But if you carefully selected seed from your best performing heirloom tomatoes (even while growing hybrids separately), in a couple of years, your tomatoes would be more fit for your specific climate and even for your own specific micro-climate and then you would be able to save your seed and offer it to others in your area and you would have an open pollinated version specifically bred for your climate that would thrive in your garden and the gardens of your neighbors. Nature has a way of sorting itself out, but we puny humans often don't have the time or patience for it so we decide to go the easy route. I'm guilty of it in so many ways, but I'm brutally honest with myself and others about it, because, yes, I think we are in a transition that requires us to be acutely conscious of these things so we can make informed decisions instead of blindly (not in reference to your tomatoes) choosing to go the easier route because we don't understand the implications of our decisions. Don't get me wrong, I totally agree that cornish cross raised in a good way is just as good of meat as any other chicken raised in the same manner, but it's those nagging implications of the entire process that get me.

If you're just raising a batch of chickens for 8-12 weeks for the broadest market most people agree you don't need to own the parent stock.
No, but - for a start- we could sure use more localized hatcheries that hatch out chicks that would be hardy to a specific area and not all owned by the same people.

Many farmers buy steer cows and raise them for 12-18 months and then sell or eat the meat. This is pretty common practice across the industry and has been since before the cornish cross even existed.
I've worked with people that do this, and have worked with people that own cow/calf operations. I would buy a young steer from a cow/calf operation to raise for meat if that was my best option, but I would buy first a neighbors calf that was raised thoughtfully from birth to butchering age in a pasture next to my house or down the road, if that was an option. It's just a gradient of decisions that each person has to make based on their own situation. There is always a grey area.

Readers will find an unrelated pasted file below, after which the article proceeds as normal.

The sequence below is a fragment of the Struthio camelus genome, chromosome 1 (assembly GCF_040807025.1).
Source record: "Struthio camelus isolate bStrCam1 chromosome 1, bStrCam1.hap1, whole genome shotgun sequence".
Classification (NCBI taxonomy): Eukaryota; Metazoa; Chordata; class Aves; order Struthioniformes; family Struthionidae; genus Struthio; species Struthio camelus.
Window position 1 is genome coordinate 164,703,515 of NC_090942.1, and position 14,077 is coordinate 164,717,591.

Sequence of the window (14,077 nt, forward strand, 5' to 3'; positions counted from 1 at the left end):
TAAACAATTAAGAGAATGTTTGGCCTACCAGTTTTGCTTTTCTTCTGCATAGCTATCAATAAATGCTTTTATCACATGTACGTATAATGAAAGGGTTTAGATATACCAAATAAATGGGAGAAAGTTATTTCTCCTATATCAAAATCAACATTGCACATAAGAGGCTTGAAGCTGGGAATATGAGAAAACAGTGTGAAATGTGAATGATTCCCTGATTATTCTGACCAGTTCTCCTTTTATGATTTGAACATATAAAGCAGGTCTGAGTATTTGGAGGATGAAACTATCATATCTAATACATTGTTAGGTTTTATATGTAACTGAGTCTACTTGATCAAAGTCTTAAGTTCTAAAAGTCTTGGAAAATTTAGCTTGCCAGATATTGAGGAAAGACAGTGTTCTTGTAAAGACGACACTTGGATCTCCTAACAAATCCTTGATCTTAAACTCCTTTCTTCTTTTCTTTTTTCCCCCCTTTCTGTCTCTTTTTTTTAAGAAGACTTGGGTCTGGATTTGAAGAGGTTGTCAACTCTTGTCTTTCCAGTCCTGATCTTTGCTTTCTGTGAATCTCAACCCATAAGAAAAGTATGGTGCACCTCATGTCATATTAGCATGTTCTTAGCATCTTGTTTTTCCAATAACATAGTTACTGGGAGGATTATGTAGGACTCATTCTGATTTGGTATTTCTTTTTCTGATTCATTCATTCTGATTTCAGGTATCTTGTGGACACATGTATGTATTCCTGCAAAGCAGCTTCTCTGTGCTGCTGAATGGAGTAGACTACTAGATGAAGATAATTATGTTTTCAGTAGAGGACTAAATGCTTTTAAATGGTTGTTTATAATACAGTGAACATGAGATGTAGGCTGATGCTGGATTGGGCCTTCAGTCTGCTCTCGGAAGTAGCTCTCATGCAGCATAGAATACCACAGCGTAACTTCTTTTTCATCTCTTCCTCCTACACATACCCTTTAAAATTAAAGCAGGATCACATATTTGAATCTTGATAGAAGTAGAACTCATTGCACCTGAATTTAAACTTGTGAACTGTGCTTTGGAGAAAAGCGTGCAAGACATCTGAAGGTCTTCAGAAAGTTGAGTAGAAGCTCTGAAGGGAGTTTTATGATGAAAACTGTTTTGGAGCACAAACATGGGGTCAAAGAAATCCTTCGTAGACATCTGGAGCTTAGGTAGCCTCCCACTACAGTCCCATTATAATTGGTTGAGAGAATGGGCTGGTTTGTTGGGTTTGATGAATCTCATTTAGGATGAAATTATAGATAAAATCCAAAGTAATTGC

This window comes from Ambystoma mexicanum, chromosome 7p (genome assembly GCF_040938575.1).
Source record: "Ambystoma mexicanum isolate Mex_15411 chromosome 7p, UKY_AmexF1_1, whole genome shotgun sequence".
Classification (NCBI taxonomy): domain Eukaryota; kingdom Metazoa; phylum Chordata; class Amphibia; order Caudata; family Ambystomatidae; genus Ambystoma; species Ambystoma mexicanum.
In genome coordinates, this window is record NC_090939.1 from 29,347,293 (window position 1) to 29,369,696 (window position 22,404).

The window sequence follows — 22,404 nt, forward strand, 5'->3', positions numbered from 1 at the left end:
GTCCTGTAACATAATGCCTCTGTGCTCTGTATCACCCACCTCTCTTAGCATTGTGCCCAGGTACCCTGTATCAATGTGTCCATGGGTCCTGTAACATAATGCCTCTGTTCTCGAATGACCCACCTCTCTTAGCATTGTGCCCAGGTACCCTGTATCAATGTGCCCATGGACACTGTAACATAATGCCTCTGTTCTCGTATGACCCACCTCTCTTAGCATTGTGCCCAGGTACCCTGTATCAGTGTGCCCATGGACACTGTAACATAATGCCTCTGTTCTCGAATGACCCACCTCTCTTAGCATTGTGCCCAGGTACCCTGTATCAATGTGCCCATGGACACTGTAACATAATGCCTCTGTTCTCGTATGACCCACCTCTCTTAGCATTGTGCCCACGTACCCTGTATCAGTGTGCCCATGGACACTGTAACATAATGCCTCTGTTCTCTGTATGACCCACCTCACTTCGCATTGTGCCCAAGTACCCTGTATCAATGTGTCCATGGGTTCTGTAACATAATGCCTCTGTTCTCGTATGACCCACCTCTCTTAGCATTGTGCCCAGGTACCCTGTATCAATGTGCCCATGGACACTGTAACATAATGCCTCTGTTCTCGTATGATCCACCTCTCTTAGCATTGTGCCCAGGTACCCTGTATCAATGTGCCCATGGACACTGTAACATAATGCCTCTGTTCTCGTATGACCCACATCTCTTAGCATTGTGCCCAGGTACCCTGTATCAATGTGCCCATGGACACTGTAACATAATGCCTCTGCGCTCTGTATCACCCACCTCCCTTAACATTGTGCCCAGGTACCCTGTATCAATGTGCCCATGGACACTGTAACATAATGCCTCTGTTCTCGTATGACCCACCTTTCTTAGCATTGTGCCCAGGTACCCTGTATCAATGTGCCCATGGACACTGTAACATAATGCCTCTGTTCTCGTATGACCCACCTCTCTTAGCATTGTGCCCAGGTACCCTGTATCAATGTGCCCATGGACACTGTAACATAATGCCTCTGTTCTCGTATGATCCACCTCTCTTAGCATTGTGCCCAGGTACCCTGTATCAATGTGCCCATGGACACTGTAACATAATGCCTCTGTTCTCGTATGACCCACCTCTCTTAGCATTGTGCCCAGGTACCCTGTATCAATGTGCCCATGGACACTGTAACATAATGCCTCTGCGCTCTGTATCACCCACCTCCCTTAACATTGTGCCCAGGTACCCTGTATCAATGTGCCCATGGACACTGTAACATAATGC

So it's important to recognize that the systems that enable these things have nothing to do with hybrid plants/animals... They have to do with the systems. And the only way that's gonna change is through a change in lobbyists and laws.
I disagree, the flawed systems and the hybrids are intertwined at their core. One wouldn't exist without the other. Efficiency at the cost of health, economy at the cost of husbandry, and subsidization at the cost of the people are the only way either exist.

Hybrid chickens are part of a broken system. but they could be part of a regenerative one just as easily. If they didn't exist, something else would fill that role in the broken system instead.
I agree and I would go so far as to say hybrid chickens are a major part of the regenerative transition process and I'm glad we can agree on that point. I grow hybrid chickens (freedom rangers), but I am part of the process in order to break down the system because I know the only way for future generations to survive is for us to move away from the way our food system operates currently and I know the only way for that to happen is by a slow transition that requires farmers and those who grow their own food to straddle the fence for a while - maybe a long while.

I am sorry if I get passionate about this topic. I really am. I don't mean to seem like I'm up on my high horse looking down at people. I see everyone on here as my cohort and peer and I don't think cornish cross chickens are some kind of evil bird that no one should be involved with. And I have a deep kindred respect for people who raise their own food of any kind- no matter the methods they use or the stock they choose. But I have spent alot of time learning about the history and anthropology of agriculture and animal husbandry and I realize that my opinion is just that, my own dang opinion, but I'm here to inform based on my best knowledge so I had to respond to this because I won't let what I said be labeled as propaganda. It's not political at all. These are social issues when it comes down to it. And it takes social change to make the transition back to a regenerative form of agriculture.